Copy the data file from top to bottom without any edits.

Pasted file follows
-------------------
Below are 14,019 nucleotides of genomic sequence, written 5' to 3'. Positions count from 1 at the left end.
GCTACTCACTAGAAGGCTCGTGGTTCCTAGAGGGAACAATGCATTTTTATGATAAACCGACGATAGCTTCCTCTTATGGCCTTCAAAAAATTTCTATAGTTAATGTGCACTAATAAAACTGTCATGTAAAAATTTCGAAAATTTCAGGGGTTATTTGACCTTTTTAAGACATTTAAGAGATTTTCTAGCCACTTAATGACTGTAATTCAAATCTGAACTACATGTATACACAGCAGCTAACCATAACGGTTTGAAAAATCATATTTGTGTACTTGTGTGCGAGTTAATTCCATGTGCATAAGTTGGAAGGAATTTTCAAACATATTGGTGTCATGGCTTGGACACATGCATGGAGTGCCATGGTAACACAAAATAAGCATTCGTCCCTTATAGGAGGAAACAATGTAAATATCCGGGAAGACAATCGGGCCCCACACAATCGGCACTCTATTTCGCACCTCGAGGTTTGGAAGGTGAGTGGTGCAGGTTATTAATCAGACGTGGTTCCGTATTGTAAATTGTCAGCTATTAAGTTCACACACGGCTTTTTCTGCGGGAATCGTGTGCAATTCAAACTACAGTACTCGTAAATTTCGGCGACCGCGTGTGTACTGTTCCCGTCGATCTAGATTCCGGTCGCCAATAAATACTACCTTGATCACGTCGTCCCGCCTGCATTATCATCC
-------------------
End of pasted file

Below are 14,019 nucleotides of genomic sequence, written 5' to 3'. Positions count from 1 at the left end.
GCTACTCACTAGAAGGCTCGTGGTTCCTAGAGGGAACAATGCATTTTTATGATAAACCGACGATAGCTTCCTCTTATGGCCTTCAAAAAATTTCTATAGTTAATGTGCACTAATAAAACTGTCATGTAAAAATTTCGAAAATTTCAGGGGTTATTTGACCTTTTTAAGACATTTAAGAGATTTTCTAGCCACTTAATGACTGTAATTCAAATCTGAACTACATGTATACACAGCAGCTAACCATAACGGTTTGAAAAATCATATTTGTGTACTTGTGTGCGAGTTAATTCCATGTGCATAAGTTGGAAGGAATTTTCAAACATATTGGTGTCATGGCTTGGACACATGCATGGAGTGCCATGGTAACACAAAATAAGCATTCGTCCCTTATAGGAGGAAACAATGTAAATATCCGGGAAGACAATCGGGCCCCACACAATCGGCACTCTATTTCGCACCTCGAGGTTTGGAAGGTGAGTGGTGCAGGTTATTAATCAGACGTGGTTCCGTATTGTAAATTGTCAGCTATTAAGTTCACACACGGCTTTTTCTGCGGGAATCGTGTGCAATTCAAACTACAGTACTCGTAAATTTCGGCGACCGCGTGTGTACTGTTCCCGTCGATCTAGATTCCGGTCGCCAATAAATACTACCTTGATCACGTCGTCCCGCCTGCATTATCATCC